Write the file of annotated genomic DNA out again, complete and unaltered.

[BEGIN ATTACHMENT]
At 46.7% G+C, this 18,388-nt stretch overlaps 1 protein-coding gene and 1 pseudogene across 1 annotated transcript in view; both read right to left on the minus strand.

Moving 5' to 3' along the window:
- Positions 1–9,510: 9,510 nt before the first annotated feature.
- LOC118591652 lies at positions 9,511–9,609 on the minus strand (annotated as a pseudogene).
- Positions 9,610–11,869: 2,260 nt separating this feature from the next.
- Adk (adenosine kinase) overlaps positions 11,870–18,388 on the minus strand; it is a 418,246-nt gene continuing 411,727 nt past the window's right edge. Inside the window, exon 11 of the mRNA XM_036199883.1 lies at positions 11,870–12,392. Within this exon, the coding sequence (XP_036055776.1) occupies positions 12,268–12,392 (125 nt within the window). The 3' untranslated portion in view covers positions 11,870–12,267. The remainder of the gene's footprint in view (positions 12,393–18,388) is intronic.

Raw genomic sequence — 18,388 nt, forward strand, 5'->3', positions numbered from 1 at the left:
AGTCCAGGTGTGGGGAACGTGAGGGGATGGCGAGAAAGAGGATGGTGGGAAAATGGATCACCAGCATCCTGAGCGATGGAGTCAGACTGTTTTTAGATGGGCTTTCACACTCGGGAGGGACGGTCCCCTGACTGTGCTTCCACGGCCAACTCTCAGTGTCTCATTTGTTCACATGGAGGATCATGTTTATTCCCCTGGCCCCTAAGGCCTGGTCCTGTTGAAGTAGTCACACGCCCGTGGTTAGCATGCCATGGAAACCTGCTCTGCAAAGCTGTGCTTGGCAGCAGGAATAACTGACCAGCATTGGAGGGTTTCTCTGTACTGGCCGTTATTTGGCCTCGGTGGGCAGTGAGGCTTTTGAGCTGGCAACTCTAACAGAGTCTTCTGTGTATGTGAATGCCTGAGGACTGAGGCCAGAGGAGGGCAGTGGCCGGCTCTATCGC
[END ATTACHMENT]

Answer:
At 46.7% G+C, this 18,388-nt stretch overlaps 1 protein-coding gene and 1 pseudogene across 1 annotated transcript in view; both read right to left on the minus strand.

Moving 5' to 3' along the window:
- Positions 1–9,510: 9,510 nt before the first annotated feature.
- LOC118591652 lies at positions 9,511–9,609 on the minus strand (annotated as a pseudogene).
- Positions 9,610–11,869: 2,260 nt separating this feature from the next.
- Adk (adenosine kinase) overlaps positions 11,870–18,388 on the minus strand; it is a 418,246-nt gene continuing 411,727 nt past the window's right edge. Inside the window, exon 11 of the mRNA XM_036199883.1 lies at positions 11,870–12,392. Within this exon, the coding sequence (XP_036055776.1) occupies positions 12,268–12,392 (125 nt within the window). The 3' untranslated portion in view covers positions 11,870–12,267. The remainder of the gene's footprint in view (positions 12,393–18,388) is intronic.

Raw genomic sequence — 18,388 nt, forward strand, 5'->3', positions numbered from 1 at the left:
AGTCCAGGTGTGGGGAACGTGAGGGGATGGCGAGAAAGAGGATGGTGGGAAAATGGATCACCAGCATCCTGAGCGATGGAGTCAGACTGTTTTTAGATGGGCTTTCACACTCGGGAGGGACGGTCCCCTGACTGTGCTTCCACGGCCAACTCTCAGTGTCTCATTTGTTCACATGGAGGATCATGTTTATTCCCCTGGCCCCTAAGGCCTGGTCCTGTTGAAGTAGTCACACGCCCGTGGTTAGCATGCCATGGAAACCTGCTCTGCAAAGCTGTGCTTGGCAGCAGGAATAACTGACCAGCATTGGAGGGTTTCTCTGTACTGGCCGTTATTTGGCCTCGGTGGGCAGTGAGGCTTTTGAGCTGGCAACTCTAACAGAGTCTTCTGTGTATGTGAATGCCTGAGGACTGAGGCCAGAGGAGGGCAGTGGCCGGCTCTATCGC